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Business school was the ride of my life. Harvard, no less – an institution whose walls echo the whispers of generations of wisdom, strategy, and innovation. I took the plunge into their Owner President Program (OPM), a refined two-year venture (three, if you count the Pandemic) that’s essentially an MBA for those wild enough to own their own businesses.

What an incredible journey, a wild, psychedelic ride that somehow translated into a wealth of knowledge and connections. The friends I made and the network I built through the program, it’s the stuff dreams are made of. It’s beyond any tangible price tag – priceless in the truest sense of the word.

In an odd twist of fate, Harvard sharpened my Navy SEAL instincts. It’s like getting high on life – you don’t just learn, you experience.

You see, there’s a lot that my Navy SEAL training lent to my business acumen. However, there were parts of it that translated about as well as a turd in a Sunday church punch bowl. It took me a few whirlwind years to sort out the nuances and recalibrate my compass.

Let me impart my top three lessons learned.

Navy SEAL Ethics that DO NOT Work Outside of the Military

  1. Win at all costs: Great in warfare, but it’ll burn bridges faster than a flamethrower when building long-term relationships.
  2. If you’re not cheating, you’re not trying: This kind of guerilla warfare thinking has no place in the boardroom.
  3. You can trust everyone on your team: True in the SEAL Teams, where trust is a lifeline. But in the civilian world, it’s more of a trust but verify game.

Navy SEAL Ethics that DO Translate Well On the Outside

  1. Strategic thinking: The SEAL Teams are tactical geniuses – that’s a card you can play in any game.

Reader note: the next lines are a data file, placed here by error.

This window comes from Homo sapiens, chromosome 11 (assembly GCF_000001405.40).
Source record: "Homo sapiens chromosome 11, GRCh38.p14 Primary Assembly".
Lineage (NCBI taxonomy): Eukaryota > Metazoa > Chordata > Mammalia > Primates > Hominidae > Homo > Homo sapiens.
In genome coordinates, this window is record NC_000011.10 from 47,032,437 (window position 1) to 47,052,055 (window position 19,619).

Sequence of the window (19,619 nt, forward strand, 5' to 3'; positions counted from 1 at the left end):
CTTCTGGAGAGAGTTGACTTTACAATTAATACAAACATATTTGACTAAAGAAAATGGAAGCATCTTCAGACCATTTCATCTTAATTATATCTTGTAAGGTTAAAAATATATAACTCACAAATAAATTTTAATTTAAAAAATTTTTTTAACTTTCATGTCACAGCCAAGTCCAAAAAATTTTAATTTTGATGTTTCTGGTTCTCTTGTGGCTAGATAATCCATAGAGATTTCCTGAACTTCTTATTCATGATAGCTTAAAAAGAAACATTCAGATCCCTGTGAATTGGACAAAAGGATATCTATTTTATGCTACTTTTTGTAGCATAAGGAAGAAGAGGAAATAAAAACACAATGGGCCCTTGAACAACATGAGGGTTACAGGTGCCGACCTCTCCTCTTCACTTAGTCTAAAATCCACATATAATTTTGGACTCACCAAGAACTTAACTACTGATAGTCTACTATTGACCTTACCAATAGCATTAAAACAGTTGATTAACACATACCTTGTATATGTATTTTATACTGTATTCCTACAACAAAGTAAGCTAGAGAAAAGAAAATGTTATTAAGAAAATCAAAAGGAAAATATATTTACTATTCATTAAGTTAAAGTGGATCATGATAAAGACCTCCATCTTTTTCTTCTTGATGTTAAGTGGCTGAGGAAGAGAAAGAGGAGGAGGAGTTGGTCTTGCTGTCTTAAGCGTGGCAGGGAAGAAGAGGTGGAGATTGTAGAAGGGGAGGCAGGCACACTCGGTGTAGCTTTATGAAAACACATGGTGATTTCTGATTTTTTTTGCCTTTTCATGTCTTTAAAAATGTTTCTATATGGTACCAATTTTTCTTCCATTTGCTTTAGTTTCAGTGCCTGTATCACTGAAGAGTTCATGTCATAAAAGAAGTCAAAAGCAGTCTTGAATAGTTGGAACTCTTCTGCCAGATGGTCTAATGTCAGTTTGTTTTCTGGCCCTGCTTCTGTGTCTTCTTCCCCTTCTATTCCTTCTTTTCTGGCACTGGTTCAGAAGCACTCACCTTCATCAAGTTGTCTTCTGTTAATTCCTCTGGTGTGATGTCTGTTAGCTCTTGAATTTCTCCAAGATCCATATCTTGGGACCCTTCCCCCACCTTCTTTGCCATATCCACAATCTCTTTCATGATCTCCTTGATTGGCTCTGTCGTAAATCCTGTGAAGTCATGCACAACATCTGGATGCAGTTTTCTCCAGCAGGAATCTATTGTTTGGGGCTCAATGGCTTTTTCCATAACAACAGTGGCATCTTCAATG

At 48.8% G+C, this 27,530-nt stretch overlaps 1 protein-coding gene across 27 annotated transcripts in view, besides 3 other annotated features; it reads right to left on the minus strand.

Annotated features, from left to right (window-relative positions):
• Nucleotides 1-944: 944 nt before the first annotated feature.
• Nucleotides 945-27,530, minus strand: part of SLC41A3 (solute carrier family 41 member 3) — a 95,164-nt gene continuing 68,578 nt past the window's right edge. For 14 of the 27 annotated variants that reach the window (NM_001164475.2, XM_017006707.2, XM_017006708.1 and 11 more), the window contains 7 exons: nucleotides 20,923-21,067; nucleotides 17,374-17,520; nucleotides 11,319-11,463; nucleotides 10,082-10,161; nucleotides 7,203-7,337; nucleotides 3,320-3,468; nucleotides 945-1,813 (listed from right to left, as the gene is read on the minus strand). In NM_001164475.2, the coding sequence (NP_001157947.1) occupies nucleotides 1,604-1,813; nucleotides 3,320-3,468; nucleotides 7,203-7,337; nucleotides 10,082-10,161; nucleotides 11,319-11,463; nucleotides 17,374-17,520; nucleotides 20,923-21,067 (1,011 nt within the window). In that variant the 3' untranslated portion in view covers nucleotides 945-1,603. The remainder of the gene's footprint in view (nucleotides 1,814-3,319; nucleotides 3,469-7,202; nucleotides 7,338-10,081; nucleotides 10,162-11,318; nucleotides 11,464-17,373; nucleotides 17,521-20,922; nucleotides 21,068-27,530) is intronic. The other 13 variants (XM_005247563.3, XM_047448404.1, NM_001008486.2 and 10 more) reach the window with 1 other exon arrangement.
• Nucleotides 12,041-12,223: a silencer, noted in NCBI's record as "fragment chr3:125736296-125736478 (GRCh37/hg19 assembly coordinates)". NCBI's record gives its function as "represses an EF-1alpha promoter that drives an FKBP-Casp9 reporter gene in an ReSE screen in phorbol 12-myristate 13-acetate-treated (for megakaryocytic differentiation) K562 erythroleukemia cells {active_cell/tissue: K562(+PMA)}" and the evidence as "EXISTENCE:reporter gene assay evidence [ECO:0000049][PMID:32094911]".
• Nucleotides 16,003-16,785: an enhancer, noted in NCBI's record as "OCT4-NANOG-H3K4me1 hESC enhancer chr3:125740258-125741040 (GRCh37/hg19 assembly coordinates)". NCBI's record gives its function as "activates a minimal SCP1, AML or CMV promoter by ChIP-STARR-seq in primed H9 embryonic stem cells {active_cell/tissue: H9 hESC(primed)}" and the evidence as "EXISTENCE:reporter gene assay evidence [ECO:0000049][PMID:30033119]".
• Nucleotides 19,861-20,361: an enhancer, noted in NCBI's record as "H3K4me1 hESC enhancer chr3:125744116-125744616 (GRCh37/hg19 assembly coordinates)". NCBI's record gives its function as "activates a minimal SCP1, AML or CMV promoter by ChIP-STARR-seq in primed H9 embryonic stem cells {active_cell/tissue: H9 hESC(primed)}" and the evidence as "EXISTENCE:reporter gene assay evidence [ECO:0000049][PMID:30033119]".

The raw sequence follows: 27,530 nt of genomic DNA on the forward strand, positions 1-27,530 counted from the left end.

2. Execution: Dreaming is easy, but the military made me a doer. It’s my secret weapon – getting stuff done.
  3. Challenge conventional thinking: This skepticism has been my compass when hearing “Impossible!”, “That will never work!” or any other self-defeating prophecy. It’s the true rebel spirit.
  4. Meritocracy: In the SEAL Teams, talent trumps everything else – race, background, pronoun. In the battlefield of life, it should be the same.

To Sum It Up

Once a reporter told me, “Your business seems to be quite contentious.” My response? “No shit, Sherlock. Business itself is contentious.”

It’s like expecting the ocean to remain calm at all times. But most of the time, it’s waves crashing, wind howling, the relentless chaos of existence.

As an entrepreneur, I’ve seen the peaks and valleys of human nature. Suicide, lies, deception, backstabbing – it’s all part of the package.

So why do it? Why ride this hellish roller coaster? For me, it’s simple. Because it’s fucking worth it.

Being an entrepreneur is like being the captain of a ship, and I revel in the thrill of steering my vessel through the storm.

Storms will rise, and dangerous terrain will emerge. But as captains, our job is to keep the crew calm, the ship sailing, and always pointed towards our destination, even if we drift off course for a while.

A good captain without a good crew is worthless, and a great crew with a lousy captain is equally so. Let that sink in!

Having survived my entrepreneur version of the Navy SEAL’s infamous “Hell Week” (Yep, they kept us awake for five days straight!), Harvard Business School turned me into a better human being. And for that, I’m forever grateful. Not just for the program, but for the lifelong friendships it has forged. So here’s to the wild journey of learning. Hold on tight, it’s a hell of a ride!

The Only Easy Day Was Yesterday.

(Featured Image: Brandon (orange hat) with his friends Justin and Kristina in Nazare, Portugal.)